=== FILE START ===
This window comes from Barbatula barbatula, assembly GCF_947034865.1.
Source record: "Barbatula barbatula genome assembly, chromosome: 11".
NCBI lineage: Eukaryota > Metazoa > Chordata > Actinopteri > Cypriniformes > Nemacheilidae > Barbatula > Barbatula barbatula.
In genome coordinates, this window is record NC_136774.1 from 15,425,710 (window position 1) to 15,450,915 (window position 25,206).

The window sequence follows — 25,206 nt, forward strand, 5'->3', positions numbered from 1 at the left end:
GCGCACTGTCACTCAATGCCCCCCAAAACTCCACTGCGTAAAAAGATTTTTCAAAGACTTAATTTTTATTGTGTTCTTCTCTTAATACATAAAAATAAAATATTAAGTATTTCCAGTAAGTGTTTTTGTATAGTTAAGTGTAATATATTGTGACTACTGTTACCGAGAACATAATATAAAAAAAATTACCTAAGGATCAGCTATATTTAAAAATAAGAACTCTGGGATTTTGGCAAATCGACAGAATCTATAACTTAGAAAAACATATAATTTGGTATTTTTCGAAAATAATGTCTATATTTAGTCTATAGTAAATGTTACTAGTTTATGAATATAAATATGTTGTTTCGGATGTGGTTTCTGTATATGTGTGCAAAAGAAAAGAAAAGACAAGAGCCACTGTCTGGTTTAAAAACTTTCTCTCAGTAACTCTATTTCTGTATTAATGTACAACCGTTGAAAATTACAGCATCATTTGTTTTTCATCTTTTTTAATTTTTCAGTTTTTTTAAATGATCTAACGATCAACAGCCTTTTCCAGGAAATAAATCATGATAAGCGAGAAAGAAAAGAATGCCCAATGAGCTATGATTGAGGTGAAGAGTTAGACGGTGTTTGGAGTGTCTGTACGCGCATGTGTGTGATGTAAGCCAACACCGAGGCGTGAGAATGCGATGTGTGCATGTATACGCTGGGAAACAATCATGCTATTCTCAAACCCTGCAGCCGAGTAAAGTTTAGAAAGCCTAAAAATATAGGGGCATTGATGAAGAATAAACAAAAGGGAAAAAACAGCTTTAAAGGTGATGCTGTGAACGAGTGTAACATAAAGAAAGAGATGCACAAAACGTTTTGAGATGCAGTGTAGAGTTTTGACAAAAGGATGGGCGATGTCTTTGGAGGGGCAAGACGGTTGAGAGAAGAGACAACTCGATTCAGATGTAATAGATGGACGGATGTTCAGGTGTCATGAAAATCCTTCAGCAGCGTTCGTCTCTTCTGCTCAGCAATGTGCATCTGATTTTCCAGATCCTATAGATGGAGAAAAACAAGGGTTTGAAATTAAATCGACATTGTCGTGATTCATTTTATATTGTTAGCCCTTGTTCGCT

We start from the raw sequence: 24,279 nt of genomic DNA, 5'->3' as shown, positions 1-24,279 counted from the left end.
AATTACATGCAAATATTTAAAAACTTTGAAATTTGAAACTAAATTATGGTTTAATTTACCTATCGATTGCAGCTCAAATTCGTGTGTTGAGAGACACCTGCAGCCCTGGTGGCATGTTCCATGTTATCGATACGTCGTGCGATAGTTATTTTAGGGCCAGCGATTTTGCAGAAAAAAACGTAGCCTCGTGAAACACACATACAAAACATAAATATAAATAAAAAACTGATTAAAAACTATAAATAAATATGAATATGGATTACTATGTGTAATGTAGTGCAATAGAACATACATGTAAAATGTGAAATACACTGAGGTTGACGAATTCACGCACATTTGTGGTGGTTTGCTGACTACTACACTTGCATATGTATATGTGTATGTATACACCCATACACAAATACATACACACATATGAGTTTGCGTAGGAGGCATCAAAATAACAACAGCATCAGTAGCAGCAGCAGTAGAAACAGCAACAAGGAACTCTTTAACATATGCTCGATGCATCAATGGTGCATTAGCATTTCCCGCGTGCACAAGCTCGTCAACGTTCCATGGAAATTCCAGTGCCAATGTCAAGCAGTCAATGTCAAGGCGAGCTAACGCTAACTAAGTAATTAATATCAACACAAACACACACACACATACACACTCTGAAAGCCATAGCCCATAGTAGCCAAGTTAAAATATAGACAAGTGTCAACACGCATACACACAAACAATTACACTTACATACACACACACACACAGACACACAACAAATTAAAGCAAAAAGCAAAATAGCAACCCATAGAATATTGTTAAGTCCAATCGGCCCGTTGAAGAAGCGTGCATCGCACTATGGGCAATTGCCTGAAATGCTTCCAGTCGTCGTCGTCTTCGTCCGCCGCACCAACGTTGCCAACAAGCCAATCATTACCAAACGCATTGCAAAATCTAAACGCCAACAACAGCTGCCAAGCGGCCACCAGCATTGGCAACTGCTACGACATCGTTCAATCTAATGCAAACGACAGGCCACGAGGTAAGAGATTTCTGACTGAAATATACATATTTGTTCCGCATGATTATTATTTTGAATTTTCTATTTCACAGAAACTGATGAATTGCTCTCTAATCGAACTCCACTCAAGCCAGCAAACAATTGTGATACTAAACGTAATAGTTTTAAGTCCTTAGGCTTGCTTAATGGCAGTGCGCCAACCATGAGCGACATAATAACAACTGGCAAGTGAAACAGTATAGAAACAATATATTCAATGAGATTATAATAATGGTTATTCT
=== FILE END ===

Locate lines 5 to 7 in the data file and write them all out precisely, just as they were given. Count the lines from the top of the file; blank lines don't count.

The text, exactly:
The window sequence follows — 25,206 nt, forward strand, 5'->3', positions numbered from 1 at the left end:
GCGCACTGTCACTCAATGCCCCCCAAAACTCCACTGCGTAAAAAGATTTTTCAAAGACTTAATTTTTATTGTGTTCTTCTCTTAATACATAAAAATAAAATATTAAGTATTTCCAGTAAGTGTTTTTGTATAGTTAAGTGTAATATATTGTGACTACTGTTACCGAGAACATAATATAAAAAAAATTACCTAAGGATCAGCTATATTTAAAAATAAGAACTCTGGGATTTTGGCAAATCGACAGAATCTATAACTTAGAAAAACATATAATTTGGTATTTTTCGAAAATAATGTCTATATTTAGTCTATAGTAAATGTTACTAGTTTATGAATATAAATATGTTGTTTCGGATGTGGTTTCTGTATATGTGTGCAAAAGAAAAGAAAAGACAAGAGCCACTGTCTGGTTTAAAAACTTTCTCTCAGTAACTCTATTTCTGTATTAATGTACAACCGTTGAAAATTACAGCATCATTTGTTTTTCATCTTTTTTAATTTTTCAGTTTTTTTAAATGATCTAACGATCAACAGCCTTTTCCAGGAAATAAATCATGATAAGCGAGAAAGAAAAGAATGCCCAATGAGCTATGATTGAGGTGAAGAGTTAGACGGTGTTTGGAGTGTCTGTACGCGCATGTGTGTGATGTAAGCCAACACCGAGGCGTGAGAATGCGATGTGTGCATGTATACGCTGGGAAACAATCATGCTATTCTCAAACCCTGCAGCCGAGTAAAGTTTAGAAAGCCTAAAAATATAGGGGCATTGATGAAGAATAAACAAAAGGGAAAAAACAGCTTTAAAGGTGATGCTGTGAACGAGTGTAACATAAAGAAAGAGATGCACAAAACGTTTTGAGATGCAGTGTAGAGTTTTGACAAAAGGATGGGCGATGTCTTTGGAGGGGCAAGACGGTTGAGAGAAGAGACAACTCGATTCAGATGTAATAGATGGACGGATGTTCAGGTGTCATGAAAATCCTTCAGCAGCGTTCGTCTCTTCTGCTCAGCAATGTGCATCTGATTTTCCAGATCCTATAGATGGAGAAAAACAAGGGTTTGAAATTAAATCGACATTGTCGTGATTCATTTTATATTGTTAGCCCTTGTTCGCT

We start from the raw sequence: 24,279 nt of genomic DNA, 5'->3' as shown, positions 1-24,279 counted from the left end.